Why seniors, Baby Boomers are re-discovering marijuana — as medicine
Pennsylvania is to set to issue regulations on legal medicinal marijuana, and senior support is at an all-time high.
According to the Centers for Disease Control’s National Survey on Drug Use and Health, seniors are the fastest-growing users of medical marijuana in the country.
The September study, among those who had tried marijuana in the last month, showed the 55-and-older crowd was the quickest-growing demographic in the years 2002 to 2014: The number between the ages of 55 and 64 who used marijuana grew 455 percent, and the number 65 and older grew 333 percent.
Dana Rohrabacher, a Republican congressman from California, used cannabis lotion for his arthritis, time-stamping seniors’ new affinity for medicinal marijuana products.
Rohrabacher tried a topical, wax-based marijuana treatment. That night was “the first time in a year and a half that I had a decent night’s sleep because the arthritis pain was gone,” Rohrabacher said last year.
Pennsylvania is about to issue new regulations on dispensing legal medicinal marijuana, and senior support is at an all-time high.
“More than half the country has legalized medical marijuana. Now, older people who used marijuana when they were younger, perhaps in college, then entered the professional world and had families and stopped using – now that it’s legal in their state, what we’re finding [is] they’re going back to it, trying it again for health and wellness,” said Chris Walsh, editorial director and founding editor of Marijuana Business Daily in Colorado.
“Medical marijuana is now mainstream. You can walk into a heavily regulated storefront dispensary, and that prompts more people to consider it a viable medical option,” Walsh added.
In particular, many new lotions, creams, and pills an older person might use are heavy on a compound called CBD – cannabidiol, the painkiller – as opposed to THC, the chemical that gets you high.
Older people prefer traditional forms of medication, fueling growth in the industry, said Nick Kovacevich, co-founder and CEO of Kush Bottles, a medical marijuana packaging company.
“The ways you can ingest are changing. For instance, a 60-year-old might not be into smoking,” Kovacevich said. “Now, in many states, you can get pills, topicals or tinctures that you put under the tongue. Even in the last four years, the forms you can take have evolved into edibles like gummies, hot chocolate, lollipops, and lozenges.”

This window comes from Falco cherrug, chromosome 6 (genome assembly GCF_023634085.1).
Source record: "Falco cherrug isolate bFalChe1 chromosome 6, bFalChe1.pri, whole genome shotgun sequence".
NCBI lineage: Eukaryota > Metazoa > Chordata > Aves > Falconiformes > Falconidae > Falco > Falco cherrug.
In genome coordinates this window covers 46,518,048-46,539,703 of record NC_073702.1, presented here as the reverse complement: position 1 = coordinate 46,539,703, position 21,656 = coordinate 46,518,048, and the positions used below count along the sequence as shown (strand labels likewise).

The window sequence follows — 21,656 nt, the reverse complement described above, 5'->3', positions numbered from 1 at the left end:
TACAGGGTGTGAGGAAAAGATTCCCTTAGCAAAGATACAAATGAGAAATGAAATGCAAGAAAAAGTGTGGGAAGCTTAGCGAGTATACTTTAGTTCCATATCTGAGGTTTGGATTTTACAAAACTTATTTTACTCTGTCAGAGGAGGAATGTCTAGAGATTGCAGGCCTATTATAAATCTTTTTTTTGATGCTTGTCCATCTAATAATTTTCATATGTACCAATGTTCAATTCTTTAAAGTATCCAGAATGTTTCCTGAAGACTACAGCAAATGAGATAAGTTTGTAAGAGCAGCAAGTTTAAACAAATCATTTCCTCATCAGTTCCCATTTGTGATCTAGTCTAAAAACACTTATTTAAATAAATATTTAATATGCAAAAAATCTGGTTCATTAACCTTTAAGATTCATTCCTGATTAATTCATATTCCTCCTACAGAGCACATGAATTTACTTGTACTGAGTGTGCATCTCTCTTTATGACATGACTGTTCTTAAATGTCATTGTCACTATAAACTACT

Heavier users, such as cancer patients, often prefer waxes or oils, skin patches, sublingual strips, creams, sprays, and lotions.
“That’s the wave of the future. The elderly like creams and sprays and rubs, because they’re used to ointments and gels for pain management and control,” Kovacevich said.
Conditions among the elderly that are listed as uses for medical marijuana include glaucoma, post-traumatic stress disorder, spasms, epilepsy, chronic pain, backaches, multiple sclerosis, and Parkinson’s.
Seniors campaigning for wider uses include Robert Platshorn, 73, who was born in South Philadelphia, grew up in Cherry Hill, and now lives in Florida.
“There are millions of junkie seniors taking OxyContin, fentanyl, and Darvocet,” said Platshorn, who founded TheSilverTour.org, an nonprofit and activist group of seniors lobbying for passage of medical marijuana in Florida.
“It’s a natural for physicians to prescribe medical marijuana for seniors who are in pain but who don’t want to feel loopy. And opioid addiction can be avoided,” he added.
New studies point to medical marijuana as a possible treatment for Alzheimer’s.
Gary L. Wenk, a professor of psychology, neuroscience, and molecular virology, immunology, and medical genetics at the Ohio State University and Medical Center, studies chronic brain inflammation in Alzheimer’s disease. His research into cannabinoids led him to conclude that while they are no cure, they may slow the onset of Alzheimer’s.
“Low doses of marijuana for prolonged periods of time at some point in your life, possibly when you’re middle-aged to late middle-aged, is probably going to slow the onset or development of dementia, to the point where you’ll most likely die of old age before you get Alzheimer’s,” Wenk said in a 2014 interview with Leaf Science, a Canadian marijuana-news website.
Even Philadelphia’s medical schools are getting in on the research of medical marijuana. In May, the Institute of Emerging Health Professions at Thomas Jefferson University announced the creation of the Center for Medical Cannabis Education & Research, which provides information and guidance to clinicians and patients about the medical uses of marijuana and cannabinoid-focused therapies.
With legalization, Platshorn argued, seniors “need to be part of the conversation surrounding legalizing medical marijuana, and its benefits.”